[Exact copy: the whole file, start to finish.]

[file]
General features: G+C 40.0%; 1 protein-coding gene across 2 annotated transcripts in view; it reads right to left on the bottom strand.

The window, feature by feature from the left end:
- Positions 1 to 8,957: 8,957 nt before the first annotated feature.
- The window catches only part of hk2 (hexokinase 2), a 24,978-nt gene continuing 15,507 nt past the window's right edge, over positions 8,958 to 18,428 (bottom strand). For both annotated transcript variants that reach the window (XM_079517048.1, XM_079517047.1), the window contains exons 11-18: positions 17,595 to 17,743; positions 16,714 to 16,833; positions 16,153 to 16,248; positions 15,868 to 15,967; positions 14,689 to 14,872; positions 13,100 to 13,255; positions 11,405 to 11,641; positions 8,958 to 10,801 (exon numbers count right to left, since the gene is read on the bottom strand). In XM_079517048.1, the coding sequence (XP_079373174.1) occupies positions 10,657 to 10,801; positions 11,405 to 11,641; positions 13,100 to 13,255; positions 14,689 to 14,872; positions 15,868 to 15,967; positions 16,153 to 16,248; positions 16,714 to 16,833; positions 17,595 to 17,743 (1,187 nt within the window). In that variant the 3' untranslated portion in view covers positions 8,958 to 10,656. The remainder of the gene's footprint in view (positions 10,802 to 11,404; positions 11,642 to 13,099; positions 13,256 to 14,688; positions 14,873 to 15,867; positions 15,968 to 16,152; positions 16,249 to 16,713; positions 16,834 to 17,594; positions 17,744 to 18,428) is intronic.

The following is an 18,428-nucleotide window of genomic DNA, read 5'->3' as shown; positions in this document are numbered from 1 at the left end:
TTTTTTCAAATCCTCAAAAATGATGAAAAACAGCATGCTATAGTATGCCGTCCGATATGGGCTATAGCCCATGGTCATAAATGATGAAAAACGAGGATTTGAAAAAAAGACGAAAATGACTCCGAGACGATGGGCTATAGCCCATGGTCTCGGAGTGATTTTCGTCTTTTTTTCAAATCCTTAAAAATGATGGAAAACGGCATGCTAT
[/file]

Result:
General features: G+C 40.0%; 1 protein-coding gene across 2 annotated transcripts in view; it reads right to left on the bottom strand.

The window, feature by feature from the left end:
- Positions 1 to 8,957: 8,957 nt before the first annotated feature.
- The window catches only part of hk2 (hexokinase 2), a 24,978-nt gene continuing 15,507 nt past the window's right edge, over positions 8,958 to 18,428 (bottom strand). For both annotated transcript variants that reach the window (XM_079517048.1, XM_079517047.1), the window contains exons 11-18: positions 17,595 to 17,743; positions 16,714 to 16,833; positions 16,153 to 16,248; positions 15,868 to 15,967; positions 14,689 to 14,872; positions 13,100 to 13,255; positions 11,405 to 11,641; positions 8,958 to 10,801 (exon numbers count right to left, since the gene is read on the bottom strand). In XM_079517048.1, the coding sequence (XP_079373174.1) occupies positions 10,657 to 10,801; positions 11,405 to 11,641; positions 13,100 to 13,255; positions 14,689 to 14,872; positions 15,868 to 15,967; positions 16,153 to 16,248; positions 16,714 to 16,833; positions 17,595 to 17,743 (1,187 nt within the window). In that variant the 3' untranslated portion in view covers positions 8,958 to 10,656. The remainder of the gene's footprint in view (positions 10,802 to 11,404; positions 11,642 to 13,099; positions 13,256 to 14,688; positions 14,873 to 15,867; positions 15,968 to 16,152; positions 16,249 to 16,713; positions 16,834 to 17,594; positions 17,744 to 18,428) is intronic.

The following is an 18,428-nucleotide window of genomic DNA, read 5'->3' as shown; positions in this document are numbered from 1 at the left end:
TTTTTTCAAATCCTCAAAAATGATGAAAAACAGCATGCTATAGTATGCCGTCCGATATGGGCTATAGCCCATGGTCATAAATGATGAAAAACGAGGATTTGAAAAAAAGACGAAAATGACTCCGAGACGATGGGCTATAGCCCATGGTCTCGGAGTGATTTTCGTCTTTTTTTCAAATCCTTAAAAATGATGGAAAACGGCATGCTAT